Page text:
Mobile wallets use secure technologies like near-field communications so customers can tap their phones rather than swiping or dipping a card. QR codes make the secure exchange of tokenized payment credentials easy even for merchants who maintain a low-tech profile. Each of these wireless technologies create secure connections between smartphones and point of sale systems.
Mobile wallets benefit from additional layers of security compared to plastic, starting with a smartphone’s built-in biometric security.
Why should my business accept mobile wallets?
Among the benefits of digital wallets for businesses are:
Quicker transactions. Mobile wallets facilitate quicker transactions than traditional payments such as debit and credit cards. Debit cards require customers to enter a PIN and credit cards may require customers to give their signature before a transaction is complete, neither of these requirements is part of mobile wallet payments.
May slowly replace debit cards. Mobile wallets are usually extensions of debit cards rather than entirely new bank accounts that customers open just to be able to pay from their phones. As such, they could grow to entirely replace debit cards. This is especially true since many millennials and Generation Z customers always have their phones with them, so accidentally leaving a card or wallet at home isn’t a concern for this group.
Mobile apps can be part of mobile wallets. Look to Starbucks for an example of this advantage in action. The global coffee brand offers rewards programs, coupons and more incentives through its app, which can also be added to a customer’s mobile wallet and used as payment – think of it as a digital Starbucks card. This model at once gives Starbucks a loyalty program and a payment avenue through which 25% of its transaction occur.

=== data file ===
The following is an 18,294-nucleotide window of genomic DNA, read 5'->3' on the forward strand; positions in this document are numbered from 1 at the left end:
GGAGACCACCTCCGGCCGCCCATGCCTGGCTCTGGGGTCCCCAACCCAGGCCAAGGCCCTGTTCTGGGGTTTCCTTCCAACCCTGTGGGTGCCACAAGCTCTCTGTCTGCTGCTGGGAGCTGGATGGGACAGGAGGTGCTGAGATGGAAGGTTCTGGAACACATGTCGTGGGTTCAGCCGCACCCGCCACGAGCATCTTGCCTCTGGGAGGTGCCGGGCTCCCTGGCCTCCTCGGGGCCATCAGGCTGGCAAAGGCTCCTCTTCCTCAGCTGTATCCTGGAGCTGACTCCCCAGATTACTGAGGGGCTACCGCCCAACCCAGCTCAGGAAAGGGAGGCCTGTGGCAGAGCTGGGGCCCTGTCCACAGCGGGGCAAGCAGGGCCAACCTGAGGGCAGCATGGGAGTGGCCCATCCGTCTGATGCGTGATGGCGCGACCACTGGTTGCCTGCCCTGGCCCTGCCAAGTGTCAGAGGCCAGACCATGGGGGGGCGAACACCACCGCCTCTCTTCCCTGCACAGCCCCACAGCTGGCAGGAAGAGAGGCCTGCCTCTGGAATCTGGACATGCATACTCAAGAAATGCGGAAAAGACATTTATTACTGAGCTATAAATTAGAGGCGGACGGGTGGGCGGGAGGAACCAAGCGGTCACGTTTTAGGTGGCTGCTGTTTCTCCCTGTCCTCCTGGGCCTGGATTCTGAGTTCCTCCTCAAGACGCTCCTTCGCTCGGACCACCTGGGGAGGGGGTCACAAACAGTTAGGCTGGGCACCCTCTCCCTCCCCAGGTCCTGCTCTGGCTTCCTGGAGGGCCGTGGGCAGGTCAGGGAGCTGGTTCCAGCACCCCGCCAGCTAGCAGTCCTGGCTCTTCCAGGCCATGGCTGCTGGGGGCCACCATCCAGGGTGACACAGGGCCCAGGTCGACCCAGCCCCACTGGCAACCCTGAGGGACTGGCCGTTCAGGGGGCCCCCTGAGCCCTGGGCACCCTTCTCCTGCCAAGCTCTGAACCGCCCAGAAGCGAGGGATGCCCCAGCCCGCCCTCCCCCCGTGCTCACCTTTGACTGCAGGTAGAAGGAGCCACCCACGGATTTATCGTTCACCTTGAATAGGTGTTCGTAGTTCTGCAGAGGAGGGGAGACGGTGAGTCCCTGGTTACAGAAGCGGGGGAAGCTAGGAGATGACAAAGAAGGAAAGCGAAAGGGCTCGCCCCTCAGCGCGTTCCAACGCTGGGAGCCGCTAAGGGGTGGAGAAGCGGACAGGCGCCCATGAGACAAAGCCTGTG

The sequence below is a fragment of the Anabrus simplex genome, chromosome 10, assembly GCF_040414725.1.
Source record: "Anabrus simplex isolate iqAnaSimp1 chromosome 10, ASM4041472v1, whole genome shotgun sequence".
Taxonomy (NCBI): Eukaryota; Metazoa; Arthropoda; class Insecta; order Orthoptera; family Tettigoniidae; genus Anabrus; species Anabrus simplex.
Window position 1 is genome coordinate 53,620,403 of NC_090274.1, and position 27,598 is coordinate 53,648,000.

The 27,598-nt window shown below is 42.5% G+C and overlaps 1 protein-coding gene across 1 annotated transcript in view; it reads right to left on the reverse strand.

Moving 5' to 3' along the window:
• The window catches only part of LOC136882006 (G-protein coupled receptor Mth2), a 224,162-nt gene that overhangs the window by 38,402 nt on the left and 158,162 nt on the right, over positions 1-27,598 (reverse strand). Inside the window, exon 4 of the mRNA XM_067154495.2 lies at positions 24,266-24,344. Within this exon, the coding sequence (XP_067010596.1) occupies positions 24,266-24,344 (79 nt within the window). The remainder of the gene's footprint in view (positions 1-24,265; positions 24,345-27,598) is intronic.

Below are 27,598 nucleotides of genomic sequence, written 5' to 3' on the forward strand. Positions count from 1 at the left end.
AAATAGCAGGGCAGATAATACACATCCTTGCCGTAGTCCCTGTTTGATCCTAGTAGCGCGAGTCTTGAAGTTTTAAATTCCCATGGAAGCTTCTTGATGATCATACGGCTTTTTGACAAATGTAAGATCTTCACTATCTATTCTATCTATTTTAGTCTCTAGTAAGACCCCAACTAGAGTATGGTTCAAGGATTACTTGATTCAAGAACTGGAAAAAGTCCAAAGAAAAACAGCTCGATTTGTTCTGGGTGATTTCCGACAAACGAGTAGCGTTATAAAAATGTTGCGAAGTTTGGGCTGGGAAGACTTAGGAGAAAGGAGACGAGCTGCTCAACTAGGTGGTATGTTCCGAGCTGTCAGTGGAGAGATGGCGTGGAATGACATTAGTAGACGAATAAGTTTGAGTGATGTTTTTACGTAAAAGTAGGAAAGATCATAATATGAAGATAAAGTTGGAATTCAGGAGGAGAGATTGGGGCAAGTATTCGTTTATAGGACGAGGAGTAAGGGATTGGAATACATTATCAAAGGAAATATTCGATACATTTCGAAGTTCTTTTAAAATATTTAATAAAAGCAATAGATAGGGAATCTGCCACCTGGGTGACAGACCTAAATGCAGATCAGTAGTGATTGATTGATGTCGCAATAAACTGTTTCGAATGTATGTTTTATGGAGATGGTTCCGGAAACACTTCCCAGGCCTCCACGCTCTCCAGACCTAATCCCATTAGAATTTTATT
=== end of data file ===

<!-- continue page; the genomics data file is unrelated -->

Additional security. Credit cards come with security risks, many of which are eliminated when using mobile wallet payments. For example, since mobile wallets must be verified by the customer using a fingerprint or a four to six-digit PIN they set, you don’t have to worry about your staff failing to match the customer’s name or signature to those on a card. There’s also no chance of accepting fake credit cards, as without connections to a real debit account, mobile wallets and payment programs simply don’t work.
Can earn customer loyalty. Some customers are dead set on only paying with mobile wallets. If your company is among a few in its industry or market that take mobile payments, then those customers will likely choose you over a competitor.
How do you accept mobile wallet payments?
Setting up mobile payments for your business is fast and affordable. First, you need to choose a credit card processor that supports mobile payments. There are hundreds of payment processing companies on the market, and all the best ones can set you up to accept digital wallets.
If you already have a payment processor, call your rep and ask what you need to do to accept mobile payments and digital wallets – it may be as simple as upgrading to a new credit card reader that enables NFC. The card reader or terminal should cost you no more than $500; depending on the mobile payment provider, it might even be free.